RE: High Prices
By Oregonian2 on 6/2/2008 4:01:45 PM , Rating: 2
Quite correct. Acrobat is NOT a MS Word competitor. It's just a way of sending documents which basically are electronic replacements of paper printed documents that are fixed publications and where the result will look pretty much the same when viewed by any machine (unlike HTML where what it looks like varies all over the place). It's a paper replacement technology, and the business plan has the readers given away free while they make money off of the software that creates it. So far it's worked well.

In other words, PDFs replace printers, not word or page processors.

RE: High Prices
By Oregonian2 on 6/2/2008 4:03:47 PM , Rating: 2
P.S. - One can also look at it as a technology to replace Postscript (something that was Adobe's as well).

RE: High Prices
By mmntech on 6/2/2008 1:06:10 PM , Rating: 2
That and a lot of office suites now such as OpenOffice allow you to make your own PDF files with one click ease. Given that Adobe doesn't own the format, it can be implemented into any program. You don't even need to pirate Acrobat to make PDFs. Granted Acrobat does allow you to embed media into documents and it does allow you to created editable forms. I don't think those features are worth $700 though. I think Acrobat has kind of outlived it's original purpose. The software is bloated, slow, and complicated. Even the reader is like that. You need to buy the $300 basic version just to complete simple, everyday tasks, such as merging PDF files. Alternative reader programs such as Apple's Preview can do that, and it comes "free" with the OS. There are open source ones for Windows that do that too.

RE: High Prices
By glitchc on 6/2/2008 2:00:21 PM , Rating: 3
A serious question:

If PDF is an open format, why did Microsoft face such difficulties in adding the PDF export feature to Office?

RE: High Prices
By imperator3733 on 6/2/2008 2:25:51 PM , Rating: 2
That's what I was wondering. People shouldn't have to download an add-on just to make PDFs.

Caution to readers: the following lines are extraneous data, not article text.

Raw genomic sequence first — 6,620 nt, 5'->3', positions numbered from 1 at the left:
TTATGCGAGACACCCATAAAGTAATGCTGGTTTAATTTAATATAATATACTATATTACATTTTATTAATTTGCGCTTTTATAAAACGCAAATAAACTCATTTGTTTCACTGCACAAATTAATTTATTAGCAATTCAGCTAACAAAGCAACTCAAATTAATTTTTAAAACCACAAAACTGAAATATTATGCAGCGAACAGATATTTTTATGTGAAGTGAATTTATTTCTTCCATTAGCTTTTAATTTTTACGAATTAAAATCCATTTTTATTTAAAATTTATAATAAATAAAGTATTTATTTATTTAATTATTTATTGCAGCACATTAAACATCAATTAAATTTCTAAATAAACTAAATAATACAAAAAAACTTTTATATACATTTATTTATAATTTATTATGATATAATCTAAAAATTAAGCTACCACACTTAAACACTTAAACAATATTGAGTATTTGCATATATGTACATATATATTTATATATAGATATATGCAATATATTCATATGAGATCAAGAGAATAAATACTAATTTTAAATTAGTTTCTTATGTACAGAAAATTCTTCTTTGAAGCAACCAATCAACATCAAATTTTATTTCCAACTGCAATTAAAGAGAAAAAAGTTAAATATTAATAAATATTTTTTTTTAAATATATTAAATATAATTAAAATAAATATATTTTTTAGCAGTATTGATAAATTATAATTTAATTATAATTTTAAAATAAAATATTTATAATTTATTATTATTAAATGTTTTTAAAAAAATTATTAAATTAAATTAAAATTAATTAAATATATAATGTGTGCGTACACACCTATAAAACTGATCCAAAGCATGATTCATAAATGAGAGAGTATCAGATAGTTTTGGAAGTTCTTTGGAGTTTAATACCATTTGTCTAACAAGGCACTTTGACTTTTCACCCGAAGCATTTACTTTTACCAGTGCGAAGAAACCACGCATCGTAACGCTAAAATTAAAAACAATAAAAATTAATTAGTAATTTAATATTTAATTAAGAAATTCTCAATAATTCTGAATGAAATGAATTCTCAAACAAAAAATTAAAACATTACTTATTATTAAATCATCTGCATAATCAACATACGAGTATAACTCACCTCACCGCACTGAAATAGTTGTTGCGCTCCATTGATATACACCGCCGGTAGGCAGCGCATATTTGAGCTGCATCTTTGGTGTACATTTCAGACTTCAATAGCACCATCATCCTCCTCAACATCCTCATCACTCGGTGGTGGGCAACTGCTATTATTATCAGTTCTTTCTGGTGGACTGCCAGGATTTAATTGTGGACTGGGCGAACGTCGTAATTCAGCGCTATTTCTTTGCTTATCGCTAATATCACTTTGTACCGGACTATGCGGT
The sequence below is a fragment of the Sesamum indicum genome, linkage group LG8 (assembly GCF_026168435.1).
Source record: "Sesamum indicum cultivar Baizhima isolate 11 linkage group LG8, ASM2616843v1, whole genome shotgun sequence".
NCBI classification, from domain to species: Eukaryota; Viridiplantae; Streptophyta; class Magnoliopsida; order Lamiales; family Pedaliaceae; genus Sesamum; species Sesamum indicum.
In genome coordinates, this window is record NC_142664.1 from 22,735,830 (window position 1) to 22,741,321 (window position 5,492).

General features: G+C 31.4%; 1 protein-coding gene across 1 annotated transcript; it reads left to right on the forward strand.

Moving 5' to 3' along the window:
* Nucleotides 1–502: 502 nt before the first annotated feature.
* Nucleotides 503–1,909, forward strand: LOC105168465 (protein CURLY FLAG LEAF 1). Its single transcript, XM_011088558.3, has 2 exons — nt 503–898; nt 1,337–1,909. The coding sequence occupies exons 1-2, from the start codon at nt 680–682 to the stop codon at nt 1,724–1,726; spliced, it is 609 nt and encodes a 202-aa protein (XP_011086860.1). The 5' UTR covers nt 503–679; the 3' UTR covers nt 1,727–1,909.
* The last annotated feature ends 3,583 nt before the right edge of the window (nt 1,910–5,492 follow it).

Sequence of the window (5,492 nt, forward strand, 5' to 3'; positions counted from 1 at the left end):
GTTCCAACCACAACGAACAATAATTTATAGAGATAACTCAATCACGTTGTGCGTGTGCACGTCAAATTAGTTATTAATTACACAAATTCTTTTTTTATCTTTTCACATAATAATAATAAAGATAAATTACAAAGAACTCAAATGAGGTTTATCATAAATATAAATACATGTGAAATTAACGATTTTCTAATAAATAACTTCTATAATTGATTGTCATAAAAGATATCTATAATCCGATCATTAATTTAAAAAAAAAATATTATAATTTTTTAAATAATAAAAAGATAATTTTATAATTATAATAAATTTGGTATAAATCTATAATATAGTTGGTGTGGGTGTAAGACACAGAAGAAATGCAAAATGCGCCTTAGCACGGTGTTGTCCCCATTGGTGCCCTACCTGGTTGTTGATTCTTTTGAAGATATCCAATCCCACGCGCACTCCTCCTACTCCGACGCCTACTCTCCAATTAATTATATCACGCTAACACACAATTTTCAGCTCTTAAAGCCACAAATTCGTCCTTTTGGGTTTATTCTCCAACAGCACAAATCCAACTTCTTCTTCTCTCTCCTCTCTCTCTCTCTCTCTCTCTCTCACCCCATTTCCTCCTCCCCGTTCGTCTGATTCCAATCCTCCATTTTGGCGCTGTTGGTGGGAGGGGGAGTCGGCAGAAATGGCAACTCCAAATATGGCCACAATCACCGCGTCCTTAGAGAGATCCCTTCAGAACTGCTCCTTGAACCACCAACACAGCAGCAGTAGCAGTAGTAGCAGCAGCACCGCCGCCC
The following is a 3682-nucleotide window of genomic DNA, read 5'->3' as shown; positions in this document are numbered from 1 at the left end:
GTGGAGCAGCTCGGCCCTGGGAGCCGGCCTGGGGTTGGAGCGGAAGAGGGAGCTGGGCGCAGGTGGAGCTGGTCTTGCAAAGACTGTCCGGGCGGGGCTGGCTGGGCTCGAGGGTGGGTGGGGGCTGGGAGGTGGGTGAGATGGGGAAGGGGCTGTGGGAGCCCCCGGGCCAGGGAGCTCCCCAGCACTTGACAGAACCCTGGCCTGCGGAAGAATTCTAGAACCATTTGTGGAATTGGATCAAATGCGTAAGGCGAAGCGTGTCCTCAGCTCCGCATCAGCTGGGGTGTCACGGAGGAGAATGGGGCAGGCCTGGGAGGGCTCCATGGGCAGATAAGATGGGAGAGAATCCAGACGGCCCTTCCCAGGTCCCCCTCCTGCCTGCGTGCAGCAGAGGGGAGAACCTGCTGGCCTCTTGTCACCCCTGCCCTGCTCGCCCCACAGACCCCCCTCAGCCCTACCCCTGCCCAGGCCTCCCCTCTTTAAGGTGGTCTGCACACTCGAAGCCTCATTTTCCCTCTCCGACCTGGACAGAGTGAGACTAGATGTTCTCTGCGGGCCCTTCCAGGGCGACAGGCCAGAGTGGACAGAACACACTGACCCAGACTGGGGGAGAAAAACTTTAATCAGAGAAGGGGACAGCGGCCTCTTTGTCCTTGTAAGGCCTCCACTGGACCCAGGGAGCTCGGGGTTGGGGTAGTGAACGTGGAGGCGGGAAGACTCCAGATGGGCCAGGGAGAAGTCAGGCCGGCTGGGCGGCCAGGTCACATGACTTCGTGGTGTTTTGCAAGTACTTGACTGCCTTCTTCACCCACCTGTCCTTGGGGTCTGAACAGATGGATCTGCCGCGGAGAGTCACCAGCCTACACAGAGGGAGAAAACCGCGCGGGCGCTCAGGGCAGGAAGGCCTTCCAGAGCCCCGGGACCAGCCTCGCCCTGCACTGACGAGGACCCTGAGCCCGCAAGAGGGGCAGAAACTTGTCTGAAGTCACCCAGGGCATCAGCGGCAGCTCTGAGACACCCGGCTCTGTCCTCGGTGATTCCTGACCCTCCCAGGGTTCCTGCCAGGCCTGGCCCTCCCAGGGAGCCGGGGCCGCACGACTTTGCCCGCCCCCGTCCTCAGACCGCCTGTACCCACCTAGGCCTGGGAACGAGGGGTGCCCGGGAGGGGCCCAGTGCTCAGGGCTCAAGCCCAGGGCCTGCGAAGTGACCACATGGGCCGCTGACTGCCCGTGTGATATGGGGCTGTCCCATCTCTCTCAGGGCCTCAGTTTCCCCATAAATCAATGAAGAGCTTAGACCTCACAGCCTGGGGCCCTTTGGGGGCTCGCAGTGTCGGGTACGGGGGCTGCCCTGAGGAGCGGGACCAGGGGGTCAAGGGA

RE: High Prices
By TomZ on 6/2/2008 2:36:07 PM , Rating: 2
I agree, and I hope this is "fixed" in the next version of Office.

I am glad that Microsoft included this feature, and that other apps have native save to PDF functionality. Buying and maintaining Acrobat, with its endless series of bugs, was getting on my nerves, and I'm glad to stop using it.

RE: High Prices
By FITCamaro on 6/2/2008 2:38:59 PM , Rating: 5
Its open to everyone else. They wanted royalties from Microsoft. Because they can pay them. Hence why Microsoft gave them the finger and pulled support for PDFs from Office 2007.

Also why I get pissed when people complain about Office 2007 not having native PDF support. Blame Adobe, not Microsoft.

RE: High Prices
By Ihmemies on 6/2/2008 3:16:53 PM , Rating: 2
Office 2007 doesn't allow you to save files as PDF by default, but you can download a file which enables saving as PDF from

Of course it's extra effort, but better than installing some gimmick "print as pdf" plugins.

RE: High Prices
By gyranthir on 6/2/2008 2:08:35 PM , Rating: 3

Anyone may create applications that read and write PDF files without having to pay royalties to Adobe Systems; Adobe holds patents to PDF, but licenses them for royalty-free use in developing software complying with its PDF specification.

RE: High Prices
By gyranthir on 6/2/2008 2:37:21 PM , Rating: 2
True, but these really aren't typical consumer products.

The same thoughts about torrents holds true for Microsoft office and other tools that are used for conducting business, or doing homework. (these are more typical consumer products).

All of you know the deal and the consequences of pirating software etc.

RE: High Prices
By AlexWade on 6/2/2008 3:41:14 PM , Rating: 2
At those prices, it would be cheaper to get the free ColdFusion version, which allows for local access and one external IP address, and use the built-in feature of ColdFusion to make PDF's. All you need is little web page creation experience and a ColdFusion tag, and you are done. I'll bet ColdFusion will support all of the new features in Acrobat.

I will
By Regs on 6/2/2008 12:42:38 PM , Rating: 4
Crap my pants if I could edit text on a pdf.

Until that day...just make sure you wake me up.

RE: I will
By Runiteshark on 6/2/2008 12:46:18 PM , Rating: 2
Agreed, editing a PDF is worse then pulling teeth. I cannot think of one other application that is so terrible when it comes to editing.

RE: I will
By kamel5547 on 6/2/2008 12:49:48 PM , Rating: 2
Funny thing is... its actually pretty easy with Acrobat 5.0, and some other competitors do a far better job. 8 was truely the worst as far as I can tell, and I have to assume 9 will be worse than that at text editing. It just doesn't seem to be a feature they want you to use.

RE: I will